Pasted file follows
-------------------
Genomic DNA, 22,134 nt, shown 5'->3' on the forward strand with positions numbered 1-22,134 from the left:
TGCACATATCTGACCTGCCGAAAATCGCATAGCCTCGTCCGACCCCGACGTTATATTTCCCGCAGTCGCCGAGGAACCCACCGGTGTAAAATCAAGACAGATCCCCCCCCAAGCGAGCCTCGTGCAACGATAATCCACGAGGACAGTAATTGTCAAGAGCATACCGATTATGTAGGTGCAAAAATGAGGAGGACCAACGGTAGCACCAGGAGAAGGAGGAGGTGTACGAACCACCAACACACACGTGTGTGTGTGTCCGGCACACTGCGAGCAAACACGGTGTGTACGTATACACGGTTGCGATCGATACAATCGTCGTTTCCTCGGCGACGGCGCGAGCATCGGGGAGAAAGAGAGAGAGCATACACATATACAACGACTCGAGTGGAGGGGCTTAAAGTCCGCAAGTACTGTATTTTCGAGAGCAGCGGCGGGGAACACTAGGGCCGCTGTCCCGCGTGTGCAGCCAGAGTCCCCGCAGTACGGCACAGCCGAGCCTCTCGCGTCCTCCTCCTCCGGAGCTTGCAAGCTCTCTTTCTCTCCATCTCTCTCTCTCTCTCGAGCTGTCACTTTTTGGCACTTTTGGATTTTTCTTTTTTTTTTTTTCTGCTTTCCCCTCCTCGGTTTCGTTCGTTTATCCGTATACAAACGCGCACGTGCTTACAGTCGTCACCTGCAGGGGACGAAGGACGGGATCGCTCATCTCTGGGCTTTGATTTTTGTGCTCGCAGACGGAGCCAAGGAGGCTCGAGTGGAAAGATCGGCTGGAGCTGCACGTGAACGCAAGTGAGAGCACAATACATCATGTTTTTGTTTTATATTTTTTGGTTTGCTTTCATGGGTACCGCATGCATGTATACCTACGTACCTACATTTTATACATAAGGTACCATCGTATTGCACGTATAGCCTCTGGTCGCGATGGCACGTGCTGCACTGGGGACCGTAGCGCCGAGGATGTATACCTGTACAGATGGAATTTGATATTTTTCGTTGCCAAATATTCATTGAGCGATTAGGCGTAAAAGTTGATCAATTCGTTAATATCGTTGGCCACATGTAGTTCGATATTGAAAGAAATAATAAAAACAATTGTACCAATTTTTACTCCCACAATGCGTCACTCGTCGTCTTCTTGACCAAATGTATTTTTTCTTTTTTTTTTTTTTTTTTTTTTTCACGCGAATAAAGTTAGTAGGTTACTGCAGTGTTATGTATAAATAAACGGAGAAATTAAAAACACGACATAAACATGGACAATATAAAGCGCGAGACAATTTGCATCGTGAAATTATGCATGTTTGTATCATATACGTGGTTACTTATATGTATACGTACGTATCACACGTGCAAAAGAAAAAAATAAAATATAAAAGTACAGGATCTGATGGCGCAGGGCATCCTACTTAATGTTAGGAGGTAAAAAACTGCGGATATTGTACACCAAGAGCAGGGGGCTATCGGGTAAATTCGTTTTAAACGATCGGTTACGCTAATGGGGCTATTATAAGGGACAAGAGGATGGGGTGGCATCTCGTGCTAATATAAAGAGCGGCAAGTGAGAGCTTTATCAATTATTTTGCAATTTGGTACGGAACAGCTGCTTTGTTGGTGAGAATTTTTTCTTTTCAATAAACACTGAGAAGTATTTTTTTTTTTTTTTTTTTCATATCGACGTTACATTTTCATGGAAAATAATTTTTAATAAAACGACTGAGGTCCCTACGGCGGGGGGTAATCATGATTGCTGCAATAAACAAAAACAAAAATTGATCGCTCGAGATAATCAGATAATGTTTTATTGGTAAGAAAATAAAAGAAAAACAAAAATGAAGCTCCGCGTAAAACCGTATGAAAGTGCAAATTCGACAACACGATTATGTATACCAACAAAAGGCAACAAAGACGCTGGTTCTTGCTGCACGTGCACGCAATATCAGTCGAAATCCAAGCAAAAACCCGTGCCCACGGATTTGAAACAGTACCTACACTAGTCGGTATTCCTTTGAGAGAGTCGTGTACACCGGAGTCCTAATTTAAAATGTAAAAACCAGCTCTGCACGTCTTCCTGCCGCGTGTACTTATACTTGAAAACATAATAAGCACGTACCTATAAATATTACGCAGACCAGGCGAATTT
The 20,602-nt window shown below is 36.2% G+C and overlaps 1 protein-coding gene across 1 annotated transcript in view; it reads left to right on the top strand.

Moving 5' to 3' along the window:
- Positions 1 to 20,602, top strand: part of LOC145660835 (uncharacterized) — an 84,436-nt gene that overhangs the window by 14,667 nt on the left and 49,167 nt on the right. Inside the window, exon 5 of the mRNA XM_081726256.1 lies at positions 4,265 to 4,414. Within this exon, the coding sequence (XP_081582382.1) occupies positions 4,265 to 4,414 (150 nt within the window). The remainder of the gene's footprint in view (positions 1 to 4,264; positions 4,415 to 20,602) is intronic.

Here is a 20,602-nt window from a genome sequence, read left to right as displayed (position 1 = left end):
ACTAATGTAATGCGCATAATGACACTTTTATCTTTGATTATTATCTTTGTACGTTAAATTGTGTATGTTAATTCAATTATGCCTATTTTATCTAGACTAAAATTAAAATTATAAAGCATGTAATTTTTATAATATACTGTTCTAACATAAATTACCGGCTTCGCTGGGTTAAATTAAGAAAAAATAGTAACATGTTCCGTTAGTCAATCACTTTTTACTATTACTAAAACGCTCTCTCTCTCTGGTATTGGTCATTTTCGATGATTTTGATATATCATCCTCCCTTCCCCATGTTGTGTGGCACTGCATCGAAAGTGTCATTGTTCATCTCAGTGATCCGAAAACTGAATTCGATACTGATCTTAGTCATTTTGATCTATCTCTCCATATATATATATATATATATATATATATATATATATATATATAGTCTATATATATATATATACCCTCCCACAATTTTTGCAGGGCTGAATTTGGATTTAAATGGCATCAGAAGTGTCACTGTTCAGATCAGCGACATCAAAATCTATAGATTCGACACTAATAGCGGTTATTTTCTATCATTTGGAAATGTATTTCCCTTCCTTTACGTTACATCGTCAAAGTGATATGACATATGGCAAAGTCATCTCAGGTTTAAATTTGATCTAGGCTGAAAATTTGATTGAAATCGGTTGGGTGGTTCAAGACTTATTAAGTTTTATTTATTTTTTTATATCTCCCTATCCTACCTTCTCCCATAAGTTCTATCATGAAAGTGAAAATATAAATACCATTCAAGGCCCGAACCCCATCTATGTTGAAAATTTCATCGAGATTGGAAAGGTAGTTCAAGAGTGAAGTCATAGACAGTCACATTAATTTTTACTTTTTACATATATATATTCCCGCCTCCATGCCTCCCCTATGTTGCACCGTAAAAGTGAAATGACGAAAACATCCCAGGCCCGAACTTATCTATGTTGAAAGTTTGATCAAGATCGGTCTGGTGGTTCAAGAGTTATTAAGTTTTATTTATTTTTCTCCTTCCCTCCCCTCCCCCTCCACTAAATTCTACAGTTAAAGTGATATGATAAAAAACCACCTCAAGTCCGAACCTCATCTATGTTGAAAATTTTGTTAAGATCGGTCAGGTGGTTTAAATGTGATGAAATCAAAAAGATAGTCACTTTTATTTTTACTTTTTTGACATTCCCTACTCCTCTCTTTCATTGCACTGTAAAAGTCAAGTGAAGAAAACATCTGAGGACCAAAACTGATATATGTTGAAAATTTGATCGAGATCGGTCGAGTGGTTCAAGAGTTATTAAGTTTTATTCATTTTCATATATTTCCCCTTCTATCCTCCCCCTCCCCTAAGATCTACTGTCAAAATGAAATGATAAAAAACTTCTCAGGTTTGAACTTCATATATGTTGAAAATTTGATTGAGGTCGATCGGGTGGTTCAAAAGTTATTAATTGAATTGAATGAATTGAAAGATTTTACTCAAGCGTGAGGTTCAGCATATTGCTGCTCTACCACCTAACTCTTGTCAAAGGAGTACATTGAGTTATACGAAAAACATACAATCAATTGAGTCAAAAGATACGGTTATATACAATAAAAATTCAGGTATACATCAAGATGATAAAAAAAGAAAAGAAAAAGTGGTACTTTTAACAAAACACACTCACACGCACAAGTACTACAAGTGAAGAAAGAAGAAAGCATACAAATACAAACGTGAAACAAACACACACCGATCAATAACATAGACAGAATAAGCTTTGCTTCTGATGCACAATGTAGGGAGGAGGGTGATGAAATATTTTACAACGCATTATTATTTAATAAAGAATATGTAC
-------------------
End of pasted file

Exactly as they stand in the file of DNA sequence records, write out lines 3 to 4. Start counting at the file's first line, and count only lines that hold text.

The 20,602-nt window shown below is 36.2% G+C and overlaps 1 protein-coding gene across 1 annotated transcript in view; it reads left to right on the top strand.

Moving 5' to 3' along the window: